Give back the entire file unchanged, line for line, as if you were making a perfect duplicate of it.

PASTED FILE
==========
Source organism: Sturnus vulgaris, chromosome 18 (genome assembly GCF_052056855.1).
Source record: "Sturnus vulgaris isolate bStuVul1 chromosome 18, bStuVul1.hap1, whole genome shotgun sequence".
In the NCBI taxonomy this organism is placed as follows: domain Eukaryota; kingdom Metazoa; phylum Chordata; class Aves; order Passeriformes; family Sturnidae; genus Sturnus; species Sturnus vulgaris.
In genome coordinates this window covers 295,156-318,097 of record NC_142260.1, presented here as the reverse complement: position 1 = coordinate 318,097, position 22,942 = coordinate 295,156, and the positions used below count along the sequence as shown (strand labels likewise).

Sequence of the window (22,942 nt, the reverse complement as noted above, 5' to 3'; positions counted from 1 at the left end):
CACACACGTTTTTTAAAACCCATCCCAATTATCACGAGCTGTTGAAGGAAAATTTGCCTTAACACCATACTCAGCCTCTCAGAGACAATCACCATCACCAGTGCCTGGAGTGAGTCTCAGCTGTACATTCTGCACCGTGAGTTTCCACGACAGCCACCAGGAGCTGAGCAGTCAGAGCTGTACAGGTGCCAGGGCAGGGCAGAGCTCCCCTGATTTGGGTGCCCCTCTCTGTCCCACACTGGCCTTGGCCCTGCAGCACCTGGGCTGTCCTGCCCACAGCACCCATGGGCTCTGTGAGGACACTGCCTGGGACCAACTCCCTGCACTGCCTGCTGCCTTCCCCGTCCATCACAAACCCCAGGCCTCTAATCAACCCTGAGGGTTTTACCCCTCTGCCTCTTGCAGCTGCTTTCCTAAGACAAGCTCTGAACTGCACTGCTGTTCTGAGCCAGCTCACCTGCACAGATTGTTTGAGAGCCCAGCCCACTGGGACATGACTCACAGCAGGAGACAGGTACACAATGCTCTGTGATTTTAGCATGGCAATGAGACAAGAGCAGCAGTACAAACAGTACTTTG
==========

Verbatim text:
Source organism: Sturnus vulgaris, chromosome 18 (genome assembly GCF_052056855.1).
Source record: "Sturnus vulgaris isolate bStuVul1 chromosome 18, bStuVul1.hap1, whole genome shotgun sequence".
In the NCBI taxonomy this organism is placed as follows: domain Eukaryota; kingdom Metazoa; phylum Chordata; class Aves; order Passeriformes; family Sturnidae; genus Sturnus; species Sturnus vulgaris.
In genome coordinates this window covers 295,156-318,097 of record NC_142260.1, presented here as the reverse complement: position 1 = coordinate 318,097, position 22,942 = coordinate 295,156, and the positions used below count along the sequence as shown (strand labels likewise).

Sequence of the window (22,942 nt, the reverse complement as noted above, 5' to 3'; positions counted from 1 at the left end):
CACACACGTTTTTTAAAACCCATCCCAATTATCACGAGCTGTTGAAGGAAAATTTGCCTTAACACCATACTCAGCCTCTCAGAGACAATCACCATCACCAGTGCCTGGAGTGAGTCTCAGCTGTACATTCTGCACCGTGAGTTTCCACGACAGCCACCAGGAGCTGAGCAGTCAGAGCTGTACAGGTGCCAGGGCAGGGCAGAGCTCCCCTGATTTGGGTGCCCCTCTCTGTCCCACACTGGCCTTGGCCCTGCAGCACCTGGGCTGTCCTGCCCACAGCACCCATGGGCTCTGTGAGGACACTGCCTGGGACCAACTCCCTGCACTGCCTGCTGCCTTCCCCGTCCATCACAAACCCCAGGCCTCTAATCAACCCTGAGGGTTTTACCCCTCTGCCTCTTGCAGCTGCTTTCCTAAGACAAGCTCTGAACTGCACTGCTGTTCTGAGCCAGCTCACCTGCACAGATTGTTTGAGAGCCCAGCCCACTGGGACATGACTCACAGCAGGAGACAGGTACACAATGCTCTGTGATTTTAGCATGGCAATGAGACAAGAGCAGCAGTACAAACAGTACTTTG